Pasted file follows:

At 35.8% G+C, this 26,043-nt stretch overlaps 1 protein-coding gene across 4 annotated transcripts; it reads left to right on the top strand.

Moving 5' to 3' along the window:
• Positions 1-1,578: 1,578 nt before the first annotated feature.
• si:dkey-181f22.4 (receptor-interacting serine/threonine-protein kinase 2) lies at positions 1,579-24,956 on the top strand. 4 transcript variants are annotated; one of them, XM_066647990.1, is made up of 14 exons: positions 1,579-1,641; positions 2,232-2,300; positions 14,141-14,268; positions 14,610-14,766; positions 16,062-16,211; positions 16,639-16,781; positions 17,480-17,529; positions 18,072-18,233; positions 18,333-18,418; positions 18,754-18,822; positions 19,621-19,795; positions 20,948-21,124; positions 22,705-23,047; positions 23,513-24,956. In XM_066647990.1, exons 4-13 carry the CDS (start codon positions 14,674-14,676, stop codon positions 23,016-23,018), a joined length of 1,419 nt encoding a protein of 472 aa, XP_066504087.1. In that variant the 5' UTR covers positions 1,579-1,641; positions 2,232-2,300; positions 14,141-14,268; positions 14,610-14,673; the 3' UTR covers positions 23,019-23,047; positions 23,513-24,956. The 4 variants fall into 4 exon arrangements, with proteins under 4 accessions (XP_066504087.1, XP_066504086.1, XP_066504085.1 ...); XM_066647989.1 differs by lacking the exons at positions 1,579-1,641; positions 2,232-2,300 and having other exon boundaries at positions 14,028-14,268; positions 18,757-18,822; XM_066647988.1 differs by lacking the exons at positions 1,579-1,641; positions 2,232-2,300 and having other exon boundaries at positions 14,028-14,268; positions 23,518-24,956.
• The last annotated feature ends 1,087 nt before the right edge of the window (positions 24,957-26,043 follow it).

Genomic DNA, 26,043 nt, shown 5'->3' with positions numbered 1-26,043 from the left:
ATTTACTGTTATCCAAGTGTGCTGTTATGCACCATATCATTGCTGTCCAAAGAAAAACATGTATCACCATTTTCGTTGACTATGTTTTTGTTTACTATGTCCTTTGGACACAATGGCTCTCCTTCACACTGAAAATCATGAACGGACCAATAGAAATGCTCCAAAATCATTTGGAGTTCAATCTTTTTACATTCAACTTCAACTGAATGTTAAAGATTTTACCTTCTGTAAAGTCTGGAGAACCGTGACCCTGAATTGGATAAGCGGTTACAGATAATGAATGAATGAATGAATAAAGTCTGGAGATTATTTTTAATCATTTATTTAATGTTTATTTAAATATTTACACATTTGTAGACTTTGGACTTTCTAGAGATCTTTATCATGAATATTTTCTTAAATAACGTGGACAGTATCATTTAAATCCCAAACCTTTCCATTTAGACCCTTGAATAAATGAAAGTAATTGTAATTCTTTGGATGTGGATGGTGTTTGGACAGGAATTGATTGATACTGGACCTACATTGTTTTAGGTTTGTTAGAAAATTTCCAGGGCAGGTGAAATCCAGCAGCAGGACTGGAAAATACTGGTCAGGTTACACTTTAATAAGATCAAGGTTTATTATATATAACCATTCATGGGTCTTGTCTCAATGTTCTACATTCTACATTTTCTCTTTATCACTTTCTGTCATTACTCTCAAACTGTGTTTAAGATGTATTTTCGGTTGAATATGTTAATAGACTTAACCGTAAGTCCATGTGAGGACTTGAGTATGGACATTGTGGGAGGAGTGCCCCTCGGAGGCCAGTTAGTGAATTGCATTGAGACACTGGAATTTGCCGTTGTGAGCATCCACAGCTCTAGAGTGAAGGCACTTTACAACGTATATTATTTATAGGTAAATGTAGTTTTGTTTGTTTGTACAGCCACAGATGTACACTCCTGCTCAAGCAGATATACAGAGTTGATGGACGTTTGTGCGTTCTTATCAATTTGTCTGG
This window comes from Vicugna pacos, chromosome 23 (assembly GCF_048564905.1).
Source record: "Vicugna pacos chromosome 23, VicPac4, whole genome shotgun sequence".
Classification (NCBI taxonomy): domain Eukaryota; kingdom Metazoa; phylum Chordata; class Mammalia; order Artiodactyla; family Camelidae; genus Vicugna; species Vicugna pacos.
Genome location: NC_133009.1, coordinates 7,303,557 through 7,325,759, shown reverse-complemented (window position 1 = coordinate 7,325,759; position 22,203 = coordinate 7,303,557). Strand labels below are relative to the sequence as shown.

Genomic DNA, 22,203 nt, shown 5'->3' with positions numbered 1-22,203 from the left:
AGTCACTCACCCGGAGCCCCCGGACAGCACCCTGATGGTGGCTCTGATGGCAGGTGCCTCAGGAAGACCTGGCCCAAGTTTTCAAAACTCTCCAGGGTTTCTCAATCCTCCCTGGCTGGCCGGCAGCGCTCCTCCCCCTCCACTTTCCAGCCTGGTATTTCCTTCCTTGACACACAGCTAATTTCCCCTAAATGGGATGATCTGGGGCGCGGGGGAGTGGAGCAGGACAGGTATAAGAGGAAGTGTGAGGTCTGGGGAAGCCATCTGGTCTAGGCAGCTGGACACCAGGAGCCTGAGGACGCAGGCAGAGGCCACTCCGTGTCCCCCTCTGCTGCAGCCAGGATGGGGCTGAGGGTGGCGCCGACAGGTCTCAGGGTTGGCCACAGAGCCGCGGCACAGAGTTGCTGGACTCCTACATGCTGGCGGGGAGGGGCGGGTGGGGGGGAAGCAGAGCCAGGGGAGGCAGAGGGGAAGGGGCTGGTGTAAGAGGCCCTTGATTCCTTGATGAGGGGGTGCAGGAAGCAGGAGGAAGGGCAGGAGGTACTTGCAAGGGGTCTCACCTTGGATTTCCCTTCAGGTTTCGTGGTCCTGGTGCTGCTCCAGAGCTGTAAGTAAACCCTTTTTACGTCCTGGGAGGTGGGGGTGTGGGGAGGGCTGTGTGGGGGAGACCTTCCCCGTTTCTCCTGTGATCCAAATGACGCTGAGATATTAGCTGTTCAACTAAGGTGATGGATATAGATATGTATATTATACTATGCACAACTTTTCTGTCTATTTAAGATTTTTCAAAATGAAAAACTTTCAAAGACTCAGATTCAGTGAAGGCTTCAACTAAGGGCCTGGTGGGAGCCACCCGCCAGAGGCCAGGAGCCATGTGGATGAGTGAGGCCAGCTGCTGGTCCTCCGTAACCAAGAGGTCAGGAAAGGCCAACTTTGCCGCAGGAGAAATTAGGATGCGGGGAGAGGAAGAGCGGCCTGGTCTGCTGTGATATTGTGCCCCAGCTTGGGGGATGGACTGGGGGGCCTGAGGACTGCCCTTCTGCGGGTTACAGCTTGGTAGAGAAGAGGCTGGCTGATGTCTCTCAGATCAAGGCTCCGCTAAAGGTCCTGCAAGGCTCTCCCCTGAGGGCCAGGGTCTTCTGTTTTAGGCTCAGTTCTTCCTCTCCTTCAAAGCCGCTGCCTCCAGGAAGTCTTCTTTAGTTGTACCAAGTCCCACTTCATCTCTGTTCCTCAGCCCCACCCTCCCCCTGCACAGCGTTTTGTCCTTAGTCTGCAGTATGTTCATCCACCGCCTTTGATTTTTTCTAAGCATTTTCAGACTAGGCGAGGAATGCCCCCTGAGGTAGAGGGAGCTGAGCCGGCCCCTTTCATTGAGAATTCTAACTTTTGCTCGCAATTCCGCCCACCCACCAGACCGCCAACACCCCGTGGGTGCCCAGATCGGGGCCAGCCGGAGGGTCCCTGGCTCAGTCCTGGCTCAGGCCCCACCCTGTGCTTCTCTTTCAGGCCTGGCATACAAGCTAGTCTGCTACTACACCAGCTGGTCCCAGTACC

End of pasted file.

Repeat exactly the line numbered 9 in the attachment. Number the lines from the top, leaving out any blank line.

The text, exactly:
Source record: "Vicugna pacos chromosome 23, VicPac4, whole genome shotgun sequence".